I decided to limit the class size to 10 students, which in the end, turned out to be the perfect size. Because this was going to be my first workshop, I felt it was important to make sure I had time for a one on one with each student. That way no one would feel left behind. As luck would have it, the class sold out.  They were such a enthusiastic group, they even took their layouts home to work on. Probably not something I would have done with my Saturday night. I also brought a wide selection of brushes and paints to the class, along with a few finished signs so they could see the finished product.  I find most people starting are unsure of what type of  brushes  to use / what kinds of paints and substrates to use, and where to find them. So I  put together a small workshop booklet that covered brush practice, layout rules, color combinations, and where to get suppliers. For the workshop, we would be using water based paints, and the proper brushes for use with the paints. I also spent some time covered oil based paints, such as One Shot and Ronan paints,  different types of brushes used, and which ones to use on what surfaces. One of the big high-lites of the class was letting them loose on the electro-pouncer, only two got zapped. All in all, everyone seem to really enjoy the workshop, and the best part was they all took home a finished sign. Due to the interest, and buzz from the class, we've decided to do another workshop in early July or August.  Here's just a few pictures from the class, I can't say how much I enjoyed sharing my information with such a talented group of people. I  look forward to doing it again.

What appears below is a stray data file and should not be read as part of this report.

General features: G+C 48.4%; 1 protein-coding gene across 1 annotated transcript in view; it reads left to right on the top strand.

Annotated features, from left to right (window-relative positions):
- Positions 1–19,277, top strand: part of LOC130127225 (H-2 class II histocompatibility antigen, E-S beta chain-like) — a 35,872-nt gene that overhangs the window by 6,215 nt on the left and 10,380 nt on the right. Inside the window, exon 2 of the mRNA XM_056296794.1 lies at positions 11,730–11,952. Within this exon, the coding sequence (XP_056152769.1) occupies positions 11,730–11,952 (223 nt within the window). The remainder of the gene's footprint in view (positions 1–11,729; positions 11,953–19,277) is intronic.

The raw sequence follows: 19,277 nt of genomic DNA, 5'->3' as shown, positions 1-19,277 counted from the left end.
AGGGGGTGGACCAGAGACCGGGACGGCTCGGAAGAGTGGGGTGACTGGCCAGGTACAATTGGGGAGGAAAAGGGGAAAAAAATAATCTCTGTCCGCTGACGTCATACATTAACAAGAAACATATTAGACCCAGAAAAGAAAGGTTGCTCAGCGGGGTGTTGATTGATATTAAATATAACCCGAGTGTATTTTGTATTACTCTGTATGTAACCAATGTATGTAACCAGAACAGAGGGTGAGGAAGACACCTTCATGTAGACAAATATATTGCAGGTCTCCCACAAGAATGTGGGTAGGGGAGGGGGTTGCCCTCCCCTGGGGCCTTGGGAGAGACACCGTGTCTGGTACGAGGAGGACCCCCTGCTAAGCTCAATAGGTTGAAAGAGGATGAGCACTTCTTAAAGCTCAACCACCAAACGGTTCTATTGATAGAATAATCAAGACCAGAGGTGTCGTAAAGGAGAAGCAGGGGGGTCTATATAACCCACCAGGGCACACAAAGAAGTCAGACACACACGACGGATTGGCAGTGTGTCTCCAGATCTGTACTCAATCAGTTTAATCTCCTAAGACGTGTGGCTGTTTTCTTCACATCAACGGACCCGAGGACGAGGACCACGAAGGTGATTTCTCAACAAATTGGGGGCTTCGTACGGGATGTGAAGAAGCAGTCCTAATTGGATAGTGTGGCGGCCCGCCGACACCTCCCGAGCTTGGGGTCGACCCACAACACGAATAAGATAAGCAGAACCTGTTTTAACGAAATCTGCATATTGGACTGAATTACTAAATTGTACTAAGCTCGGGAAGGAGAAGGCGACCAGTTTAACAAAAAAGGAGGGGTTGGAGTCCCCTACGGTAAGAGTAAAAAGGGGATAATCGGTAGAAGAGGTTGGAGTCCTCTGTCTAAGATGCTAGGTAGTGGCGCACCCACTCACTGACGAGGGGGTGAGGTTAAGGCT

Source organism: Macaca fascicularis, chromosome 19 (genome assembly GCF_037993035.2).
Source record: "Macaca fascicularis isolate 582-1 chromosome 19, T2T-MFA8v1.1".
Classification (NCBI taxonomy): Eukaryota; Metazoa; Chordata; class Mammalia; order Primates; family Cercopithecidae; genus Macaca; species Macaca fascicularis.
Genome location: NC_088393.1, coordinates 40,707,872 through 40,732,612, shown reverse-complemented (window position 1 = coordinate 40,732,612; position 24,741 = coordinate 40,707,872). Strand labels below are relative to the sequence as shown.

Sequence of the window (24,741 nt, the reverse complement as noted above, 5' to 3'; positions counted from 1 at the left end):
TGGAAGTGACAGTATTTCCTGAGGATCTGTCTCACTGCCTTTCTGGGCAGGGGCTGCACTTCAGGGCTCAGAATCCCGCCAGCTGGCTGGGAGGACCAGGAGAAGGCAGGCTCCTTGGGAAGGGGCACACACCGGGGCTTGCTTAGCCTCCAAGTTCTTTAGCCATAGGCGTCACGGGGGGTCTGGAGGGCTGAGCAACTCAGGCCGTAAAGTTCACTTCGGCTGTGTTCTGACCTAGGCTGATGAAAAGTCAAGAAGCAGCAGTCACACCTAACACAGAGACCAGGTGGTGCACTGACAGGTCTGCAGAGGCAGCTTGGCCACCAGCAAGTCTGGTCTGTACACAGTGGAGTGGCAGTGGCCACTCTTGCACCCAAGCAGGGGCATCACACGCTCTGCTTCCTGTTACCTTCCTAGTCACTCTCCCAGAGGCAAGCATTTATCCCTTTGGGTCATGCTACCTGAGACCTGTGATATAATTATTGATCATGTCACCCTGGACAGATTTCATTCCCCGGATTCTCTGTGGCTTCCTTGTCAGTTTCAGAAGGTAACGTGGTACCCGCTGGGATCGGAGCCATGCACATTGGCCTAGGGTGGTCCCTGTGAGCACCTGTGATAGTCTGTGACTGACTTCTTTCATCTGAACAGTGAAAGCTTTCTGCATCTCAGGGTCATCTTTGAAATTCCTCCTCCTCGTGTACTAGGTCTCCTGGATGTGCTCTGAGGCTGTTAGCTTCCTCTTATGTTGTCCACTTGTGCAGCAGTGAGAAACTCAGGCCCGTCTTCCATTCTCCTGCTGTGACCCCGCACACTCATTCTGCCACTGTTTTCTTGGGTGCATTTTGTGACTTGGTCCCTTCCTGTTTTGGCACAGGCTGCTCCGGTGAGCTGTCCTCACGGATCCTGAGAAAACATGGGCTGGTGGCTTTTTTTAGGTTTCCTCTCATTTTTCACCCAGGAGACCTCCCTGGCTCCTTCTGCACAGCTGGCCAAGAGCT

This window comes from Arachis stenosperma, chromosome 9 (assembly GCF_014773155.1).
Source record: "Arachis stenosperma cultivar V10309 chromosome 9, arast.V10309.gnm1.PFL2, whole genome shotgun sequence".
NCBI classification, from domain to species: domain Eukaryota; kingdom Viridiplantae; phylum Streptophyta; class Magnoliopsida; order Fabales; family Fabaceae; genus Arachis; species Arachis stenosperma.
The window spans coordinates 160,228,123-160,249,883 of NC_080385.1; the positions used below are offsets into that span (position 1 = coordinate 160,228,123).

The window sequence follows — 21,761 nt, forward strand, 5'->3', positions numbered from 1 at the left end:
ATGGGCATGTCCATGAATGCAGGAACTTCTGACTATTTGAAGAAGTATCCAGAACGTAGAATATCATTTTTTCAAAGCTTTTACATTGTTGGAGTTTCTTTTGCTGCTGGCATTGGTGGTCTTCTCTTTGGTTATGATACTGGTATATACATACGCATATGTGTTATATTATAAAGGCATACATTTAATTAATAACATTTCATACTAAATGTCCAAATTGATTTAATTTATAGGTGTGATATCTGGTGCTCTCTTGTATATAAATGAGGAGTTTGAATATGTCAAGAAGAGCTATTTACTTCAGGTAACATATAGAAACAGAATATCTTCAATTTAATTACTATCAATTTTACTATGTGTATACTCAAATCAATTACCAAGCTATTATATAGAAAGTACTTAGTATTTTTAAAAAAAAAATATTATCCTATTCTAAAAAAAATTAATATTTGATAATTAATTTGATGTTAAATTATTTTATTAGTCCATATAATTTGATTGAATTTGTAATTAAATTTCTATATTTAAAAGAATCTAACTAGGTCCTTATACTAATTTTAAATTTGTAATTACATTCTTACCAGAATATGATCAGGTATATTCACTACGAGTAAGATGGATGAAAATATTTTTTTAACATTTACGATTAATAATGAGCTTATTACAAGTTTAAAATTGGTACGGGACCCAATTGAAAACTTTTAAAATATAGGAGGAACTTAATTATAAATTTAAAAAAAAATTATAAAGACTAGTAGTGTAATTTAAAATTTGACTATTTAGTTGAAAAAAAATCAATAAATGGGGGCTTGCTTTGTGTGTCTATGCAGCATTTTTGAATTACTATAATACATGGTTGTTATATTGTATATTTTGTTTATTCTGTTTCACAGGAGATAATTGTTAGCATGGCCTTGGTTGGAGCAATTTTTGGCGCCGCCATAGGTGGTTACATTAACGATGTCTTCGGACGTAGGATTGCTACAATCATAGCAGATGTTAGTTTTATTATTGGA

Playing with the paint.


Starting the aging process

You could hear a pin drop, everyone was so focused on their project.


Step one. Painting the sign.


The most important part is enjoying yourself.



And I think they did.




Can you say "Focused"


                                           Photo courtesy of Brian Batista



                                                                                                                                                       Photo courtesy of Brian Batista


The happy class at the end of the workshop.
Thanks for taking the time to drop by. If you have an interest in attending one of the workshops, just drop me a line. I'll make sure to let you know when and where. Also, watch for my new upcoming video blogs.